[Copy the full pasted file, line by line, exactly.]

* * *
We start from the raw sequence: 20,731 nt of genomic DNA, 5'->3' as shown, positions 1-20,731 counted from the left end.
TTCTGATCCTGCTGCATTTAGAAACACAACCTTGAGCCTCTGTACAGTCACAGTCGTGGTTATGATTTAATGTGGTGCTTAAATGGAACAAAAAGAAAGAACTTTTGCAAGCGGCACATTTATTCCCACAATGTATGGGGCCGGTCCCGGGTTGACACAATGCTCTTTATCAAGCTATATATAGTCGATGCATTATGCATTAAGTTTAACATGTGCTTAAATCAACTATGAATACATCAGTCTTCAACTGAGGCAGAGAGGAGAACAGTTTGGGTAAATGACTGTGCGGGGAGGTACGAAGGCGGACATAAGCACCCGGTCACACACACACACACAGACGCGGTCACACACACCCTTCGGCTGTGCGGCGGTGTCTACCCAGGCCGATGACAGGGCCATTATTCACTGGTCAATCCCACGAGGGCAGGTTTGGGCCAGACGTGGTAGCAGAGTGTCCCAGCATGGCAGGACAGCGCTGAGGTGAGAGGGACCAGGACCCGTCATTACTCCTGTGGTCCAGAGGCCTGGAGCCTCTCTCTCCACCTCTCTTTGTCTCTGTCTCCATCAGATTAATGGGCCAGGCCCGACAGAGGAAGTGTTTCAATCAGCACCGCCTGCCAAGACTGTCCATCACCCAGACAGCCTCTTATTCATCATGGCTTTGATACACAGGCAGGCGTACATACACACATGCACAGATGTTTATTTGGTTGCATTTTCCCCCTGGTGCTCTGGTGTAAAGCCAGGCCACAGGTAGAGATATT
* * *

We start from the raw sequence: 20,731 nt of genomic DNA, 5'->3' as shown, positions 1-20,731 counted from the left end.
TTCTGATCCTGCTGCATTTAGAAACACAACCTTGAGCCTCTGTACAGTCACAGTCGTGGTTATGATTTAATGTGGTGCTTAAATGGAACAAAAAGAAAGAACTTTTGCAAGCGGCACATTTATTCCCACAATGTATGGGGCCGGTCCCGGGTTGACACAATGCTCTTTATCAAGCTATATATAGTCGATGCATTATGCATTAAGTTTAACATGTGCTTAAATCAACTATGAATACATCAGTCTTCAACTGAGGCAGAGAGGAGAACAGTTTGGGTAAATGACTGTGCGGGGAGGTACGAAGGCGGACATAAGCACCCGGTCACACACACACACACAGACGCGGTCACACACACCCTTCGGCTGTGCGGCGGTGTCTACCCAGGCCGATGACAGGGCCATTATTCACTGGTCAATCCCACGAGGGCAGGTTTGGGCCAGACGTGGTAGCAGAGTGTCCCAGCATGGCAGGACAGCGCTGAGGTGAGAGGGACCAGGACCCGTCATTACTCCTGTGGTCCAGAGGCCTGGAGCCTCTCTCTCCACCTCTCTTTGTCTCTGTCTCCATCAGATTAATGGGCCAGGCCCGACAGAGGAAGTGTTTCAATCAGCACCGCCTGCCAAGACTGTCCATCACCCAGACAGCCTCTTATTCATCATGGCTTTGATACACAGGCAGGCGTACATACACACATGCACAGATGTTTATTTGGTTGCATTTTCCCCCTGGTGCTCTGGTGTAAAGCCAGGCCACAGGTAGAGATATT